All schools must follow this process and ensure all staff are aware of it.

If anyone in the school becomes unwell with a new and persistent cough or a high temperature, or has a loss of or change in, their normal sense of taste or smell (anosmia), they must be sent home and advised to follow guidance for households with possible or confirmed coronavirus (COVID-19) infection, which sets out that they should self-isolate for that day and the following 10 full days and should arrange to have a test to see if they have coronavirus (COVID-19).

 

Other members of their household (including any siblings) should self-isolate starting from the day the individual’s symptoms started (or the day their test was taken if they did not have symptoms, whether this was an LFD or PCR test), and the next 10 full days.

 

If a child is awaiting collection, they should be moved, if possible, to a room where they can be isolated behind a closed door, depending on the age and needs of the child, with appropriate adult supervision if required. Ideally, a window should be opened for ventilation. If it is not possible to isolate them, move them to an area which is at least 2 metres away from other people.  (Music Room)

 

If they need to go to the bathroom while waiting to be collected, they should use a separate toilet if possible.  The room must be cleaned and disinfected using standard cleaning products before being used by anyone else.  (Disabled Toilet)

 

PPE must be worn by staff caring for the child while they await collection if a distance of 2 metres cannot be maintained (such as for a very young child or a child with complex needs). More information on PPE use can be found in the safe working in education, childcare and children’s social care settings, including the use of personal protective equipment (PPE) guidance.  (Available in the Disabled Toilet)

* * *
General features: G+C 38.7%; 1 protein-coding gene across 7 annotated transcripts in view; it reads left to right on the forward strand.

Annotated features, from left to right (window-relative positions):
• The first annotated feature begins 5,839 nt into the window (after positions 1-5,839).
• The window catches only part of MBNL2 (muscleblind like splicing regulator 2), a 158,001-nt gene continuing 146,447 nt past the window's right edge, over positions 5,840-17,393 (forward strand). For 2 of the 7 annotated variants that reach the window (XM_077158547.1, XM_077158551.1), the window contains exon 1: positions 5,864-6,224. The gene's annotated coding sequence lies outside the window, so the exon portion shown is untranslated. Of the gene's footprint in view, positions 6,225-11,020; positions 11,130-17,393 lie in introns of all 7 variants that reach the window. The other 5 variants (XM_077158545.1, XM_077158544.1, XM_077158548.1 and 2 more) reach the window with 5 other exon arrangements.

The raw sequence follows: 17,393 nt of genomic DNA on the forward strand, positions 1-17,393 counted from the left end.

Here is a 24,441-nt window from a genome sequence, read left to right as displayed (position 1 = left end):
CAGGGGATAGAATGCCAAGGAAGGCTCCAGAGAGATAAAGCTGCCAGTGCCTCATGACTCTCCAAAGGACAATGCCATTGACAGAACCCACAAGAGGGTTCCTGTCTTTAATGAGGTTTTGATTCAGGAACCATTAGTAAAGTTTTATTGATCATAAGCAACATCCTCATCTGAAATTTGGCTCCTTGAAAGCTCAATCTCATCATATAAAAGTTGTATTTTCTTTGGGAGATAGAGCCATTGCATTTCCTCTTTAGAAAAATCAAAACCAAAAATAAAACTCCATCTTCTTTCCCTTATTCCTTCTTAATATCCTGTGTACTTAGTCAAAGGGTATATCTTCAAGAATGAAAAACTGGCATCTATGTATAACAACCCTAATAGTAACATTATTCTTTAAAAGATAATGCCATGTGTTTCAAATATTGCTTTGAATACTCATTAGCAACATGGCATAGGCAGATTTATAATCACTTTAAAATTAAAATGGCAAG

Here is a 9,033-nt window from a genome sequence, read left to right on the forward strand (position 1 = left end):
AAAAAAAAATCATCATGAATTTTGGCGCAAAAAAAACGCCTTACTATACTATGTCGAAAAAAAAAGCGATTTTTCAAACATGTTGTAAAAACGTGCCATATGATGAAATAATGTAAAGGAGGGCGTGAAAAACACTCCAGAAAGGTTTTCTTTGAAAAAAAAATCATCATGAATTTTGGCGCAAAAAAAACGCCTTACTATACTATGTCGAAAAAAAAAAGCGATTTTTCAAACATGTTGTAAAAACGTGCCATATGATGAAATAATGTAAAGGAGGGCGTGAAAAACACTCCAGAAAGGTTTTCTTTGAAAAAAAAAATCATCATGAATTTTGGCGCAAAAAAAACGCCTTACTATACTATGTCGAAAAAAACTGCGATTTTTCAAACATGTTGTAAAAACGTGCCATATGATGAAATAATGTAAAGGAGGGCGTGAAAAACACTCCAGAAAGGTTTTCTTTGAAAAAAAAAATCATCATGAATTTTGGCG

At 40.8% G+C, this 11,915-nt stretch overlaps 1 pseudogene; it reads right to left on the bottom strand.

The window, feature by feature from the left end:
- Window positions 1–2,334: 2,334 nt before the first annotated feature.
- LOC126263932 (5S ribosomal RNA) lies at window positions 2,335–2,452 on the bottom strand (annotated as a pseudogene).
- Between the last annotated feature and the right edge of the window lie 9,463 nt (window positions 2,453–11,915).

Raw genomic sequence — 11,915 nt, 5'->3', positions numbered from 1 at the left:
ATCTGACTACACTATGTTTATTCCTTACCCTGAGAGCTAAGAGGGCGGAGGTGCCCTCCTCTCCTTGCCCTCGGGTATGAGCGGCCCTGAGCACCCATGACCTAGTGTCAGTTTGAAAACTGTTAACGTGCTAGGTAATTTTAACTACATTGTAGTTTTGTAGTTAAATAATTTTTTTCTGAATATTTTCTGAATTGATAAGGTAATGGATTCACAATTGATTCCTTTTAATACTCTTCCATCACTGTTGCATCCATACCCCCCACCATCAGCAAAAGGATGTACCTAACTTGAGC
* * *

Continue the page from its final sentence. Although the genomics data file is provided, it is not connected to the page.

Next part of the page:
As is usual practice, in an emergency, call 999 if someone is seriously ill or injured or their life is at risk. Anyone with coronavirus (COVID-19) symptoms should not visit the GP, pharmacy, urgent care centre or a hospital.

 

Any member of staff who has provided close contact care to someone with symptoms, even while wearing PPE, and all other members of staff or pupils who have been in close contact with that person with symptoms, even if wearing a face covering, do not need to go home to self-isolate unless:

 

• the symptomatic person subsequently tests positive

• they develop symptoms themselves (in which case, they should arrange to have a test)

• they are requested to do so by NHS Test and Trace or the PHE advice service (or PHE local health protection team if escalated)

• they have tested positive from a LFD test as part of a community or worker programme

 

Everyone must wash their hands thoroughly for 20 seconds with soap and running water or use hand sanitiser after any contact with someone who is unwell. The area around the person with symptoms must be cleaned after they have left to reduce the risk of passing the infection on to other people. See the COVID-19: cleaning of non-healthcare settings guidance.